When I was 10 years old, I wrote a love letter to a boy. Here’s what happened. I was just there minding my own business. I wasn’t really thinking about boys. Puberty was around the corner but it hadn’t arrived just yet. Then a girl, let’s call her Peace, that my parents were taking care of and was staying at home convinced me that a certain boy, Rogers, who lived in the neighborhood liked me.
With that, she poked puberty with a stick and nudged it toward me. So I decided to write a letter to Rogers. I wrote it at night, under a kerosene lamp, and before going to bed, I hid it in my little brother’s shoe. In the morning I went about my routine; I prepared for school and left with the intention to have the letter delivered in the evening.
When I returned home, my dad called me to his bedroom and asked me to close the door. Strange as it was, I obliged and quickly dived and sat on the bed. He pulled out a piece of paper from his pocket. As soon as he opened it, it dawned on me that it was the letter I had written the previous night. Unbeknownst to me when my brother found the letter, he took it straight to my dad like the proper eight year old snitch that he was. Dad asked me if I had ever seen the letter and at this point I don’t remember if I responded in affirmative or otherwise. My heart was beating so loud and racing so fast that Usain Ubolt wouldn’t have been able to compete. I couldn’t hear myself think.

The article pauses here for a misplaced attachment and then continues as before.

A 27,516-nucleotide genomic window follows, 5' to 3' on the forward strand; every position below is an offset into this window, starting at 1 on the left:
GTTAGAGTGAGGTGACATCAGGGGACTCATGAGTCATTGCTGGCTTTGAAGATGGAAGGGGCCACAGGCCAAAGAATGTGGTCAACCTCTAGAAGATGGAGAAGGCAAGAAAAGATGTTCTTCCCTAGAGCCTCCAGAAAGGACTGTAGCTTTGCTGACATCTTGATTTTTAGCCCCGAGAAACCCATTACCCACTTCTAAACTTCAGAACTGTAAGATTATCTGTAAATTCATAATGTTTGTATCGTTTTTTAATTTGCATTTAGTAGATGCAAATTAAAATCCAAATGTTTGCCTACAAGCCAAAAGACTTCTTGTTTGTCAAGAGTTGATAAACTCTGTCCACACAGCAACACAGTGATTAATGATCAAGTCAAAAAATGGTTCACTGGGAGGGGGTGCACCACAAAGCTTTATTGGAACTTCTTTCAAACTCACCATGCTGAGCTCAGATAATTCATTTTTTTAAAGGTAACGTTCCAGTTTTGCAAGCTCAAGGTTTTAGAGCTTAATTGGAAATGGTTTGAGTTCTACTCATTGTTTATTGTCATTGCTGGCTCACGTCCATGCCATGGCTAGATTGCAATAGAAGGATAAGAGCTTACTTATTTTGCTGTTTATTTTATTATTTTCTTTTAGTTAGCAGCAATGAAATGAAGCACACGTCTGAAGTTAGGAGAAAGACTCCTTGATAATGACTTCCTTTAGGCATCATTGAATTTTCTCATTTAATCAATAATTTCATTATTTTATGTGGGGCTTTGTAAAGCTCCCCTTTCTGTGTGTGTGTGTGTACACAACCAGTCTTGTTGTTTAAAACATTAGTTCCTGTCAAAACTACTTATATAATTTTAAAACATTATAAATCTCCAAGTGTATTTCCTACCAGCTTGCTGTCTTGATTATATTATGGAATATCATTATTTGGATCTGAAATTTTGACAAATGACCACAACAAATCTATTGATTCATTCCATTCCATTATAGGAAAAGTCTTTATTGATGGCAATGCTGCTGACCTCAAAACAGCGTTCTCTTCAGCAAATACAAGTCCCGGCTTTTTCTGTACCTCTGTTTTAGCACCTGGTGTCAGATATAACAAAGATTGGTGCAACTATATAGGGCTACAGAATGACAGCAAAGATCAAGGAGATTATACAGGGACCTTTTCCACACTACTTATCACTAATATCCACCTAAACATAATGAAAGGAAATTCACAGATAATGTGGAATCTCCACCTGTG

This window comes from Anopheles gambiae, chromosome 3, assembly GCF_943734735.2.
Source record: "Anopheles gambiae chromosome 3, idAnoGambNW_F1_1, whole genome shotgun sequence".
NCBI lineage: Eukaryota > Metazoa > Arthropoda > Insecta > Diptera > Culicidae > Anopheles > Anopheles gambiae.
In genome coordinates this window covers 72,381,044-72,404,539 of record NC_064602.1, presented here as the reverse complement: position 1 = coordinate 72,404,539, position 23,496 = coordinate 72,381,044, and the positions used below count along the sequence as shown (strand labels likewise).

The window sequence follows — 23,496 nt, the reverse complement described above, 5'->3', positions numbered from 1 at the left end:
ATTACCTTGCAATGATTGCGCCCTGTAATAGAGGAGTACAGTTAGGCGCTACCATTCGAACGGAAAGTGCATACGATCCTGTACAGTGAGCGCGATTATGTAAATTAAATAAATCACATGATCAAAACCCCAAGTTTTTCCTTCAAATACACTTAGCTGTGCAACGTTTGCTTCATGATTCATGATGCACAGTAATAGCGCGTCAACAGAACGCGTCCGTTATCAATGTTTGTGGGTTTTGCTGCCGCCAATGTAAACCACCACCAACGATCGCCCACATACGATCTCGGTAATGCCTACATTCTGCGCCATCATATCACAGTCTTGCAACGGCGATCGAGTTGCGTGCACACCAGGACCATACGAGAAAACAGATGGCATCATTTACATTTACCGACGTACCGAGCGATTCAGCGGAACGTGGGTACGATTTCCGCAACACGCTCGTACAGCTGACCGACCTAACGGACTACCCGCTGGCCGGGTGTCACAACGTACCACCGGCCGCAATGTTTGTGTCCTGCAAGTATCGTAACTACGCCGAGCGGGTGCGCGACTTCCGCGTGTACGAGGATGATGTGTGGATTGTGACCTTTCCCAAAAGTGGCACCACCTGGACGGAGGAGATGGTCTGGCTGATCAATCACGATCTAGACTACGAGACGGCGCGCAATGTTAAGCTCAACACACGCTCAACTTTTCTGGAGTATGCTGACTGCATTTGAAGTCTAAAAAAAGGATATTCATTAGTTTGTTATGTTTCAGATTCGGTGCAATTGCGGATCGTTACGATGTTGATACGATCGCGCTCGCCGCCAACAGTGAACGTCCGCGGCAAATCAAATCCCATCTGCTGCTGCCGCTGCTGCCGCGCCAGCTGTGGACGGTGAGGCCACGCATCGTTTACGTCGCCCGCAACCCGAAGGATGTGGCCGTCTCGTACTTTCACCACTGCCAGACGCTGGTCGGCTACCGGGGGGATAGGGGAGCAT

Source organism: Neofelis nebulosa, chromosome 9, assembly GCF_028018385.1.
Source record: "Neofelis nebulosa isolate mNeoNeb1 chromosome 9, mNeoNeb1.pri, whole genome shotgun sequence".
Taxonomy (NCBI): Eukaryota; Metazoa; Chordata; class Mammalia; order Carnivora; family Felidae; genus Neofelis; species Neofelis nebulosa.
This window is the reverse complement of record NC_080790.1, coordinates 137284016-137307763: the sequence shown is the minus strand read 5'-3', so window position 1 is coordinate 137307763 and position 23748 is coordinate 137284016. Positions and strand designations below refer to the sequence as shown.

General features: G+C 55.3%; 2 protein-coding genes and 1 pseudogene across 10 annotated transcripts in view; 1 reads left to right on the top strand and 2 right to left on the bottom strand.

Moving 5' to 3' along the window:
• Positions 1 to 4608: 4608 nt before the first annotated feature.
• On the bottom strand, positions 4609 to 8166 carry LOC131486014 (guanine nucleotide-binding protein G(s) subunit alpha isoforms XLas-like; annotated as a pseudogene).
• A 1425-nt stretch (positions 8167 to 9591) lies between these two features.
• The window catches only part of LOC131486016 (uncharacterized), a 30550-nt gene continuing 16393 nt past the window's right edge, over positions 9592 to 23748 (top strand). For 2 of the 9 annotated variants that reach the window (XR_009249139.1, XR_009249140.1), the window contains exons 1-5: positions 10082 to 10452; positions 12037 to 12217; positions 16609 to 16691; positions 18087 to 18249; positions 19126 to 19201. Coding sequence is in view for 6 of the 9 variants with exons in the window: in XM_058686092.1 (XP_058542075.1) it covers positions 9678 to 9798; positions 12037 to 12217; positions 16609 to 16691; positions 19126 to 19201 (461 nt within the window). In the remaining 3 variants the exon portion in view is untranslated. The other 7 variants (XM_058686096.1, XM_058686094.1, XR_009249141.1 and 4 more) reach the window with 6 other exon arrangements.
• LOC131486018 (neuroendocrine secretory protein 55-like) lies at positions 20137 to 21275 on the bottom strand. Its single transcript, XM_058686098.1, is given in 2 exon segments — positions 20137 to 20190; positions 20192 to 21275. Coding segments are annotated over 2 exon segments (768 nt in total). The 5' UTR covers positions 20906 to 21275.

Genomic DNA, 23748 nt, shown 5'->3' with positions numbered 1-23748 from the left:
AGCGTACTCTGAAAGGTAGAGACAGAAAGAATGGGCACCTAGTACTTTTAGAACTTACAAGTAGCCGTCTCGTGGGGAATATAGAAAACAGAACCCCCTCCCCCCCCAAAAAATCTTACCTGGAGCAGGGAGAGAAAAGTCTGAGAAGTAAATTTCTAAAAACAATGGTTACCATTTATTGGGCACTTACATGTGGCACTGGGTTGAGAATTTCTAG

We read the letter together. This was torturous, and the fact that I had written it in Rukiga made everything feel much worse. I had told Rogers that he should come around and we talk but that he should first ask me whether or not my dad is around. With every word we read, I just felt myself shrink. Dad then explained to me that it was bad to write letters to boys and that he was going to cane me, among other punishments. He folded the letter, calmly put it back in his pocket and asked me to lie down.
Twenty-eight years later, I can confidently say that after the 15th stripe, I stopped feeling my body. I limped out of my parents’ bedroom. My mum was away giving birth to our last born and so my next task after healing was to make sure that she didn’t land on the letter. I managed to steal it from my dad’s closet and spared myself from having pans, sandals, cups flying over my head.
I always tell people that God blessed me with loving parents. They disciplined us but they demonstrated love towards us even more. The word of God in Provers 13:24 says that ‘He who spares his rod hates his son, But he who loves him disciplines him [e]promptly’. And it’s because of their love that I’m still here today writing this blog.
Growing up with loving parents is Jesus’ way of making sure that I laugh in a Benz.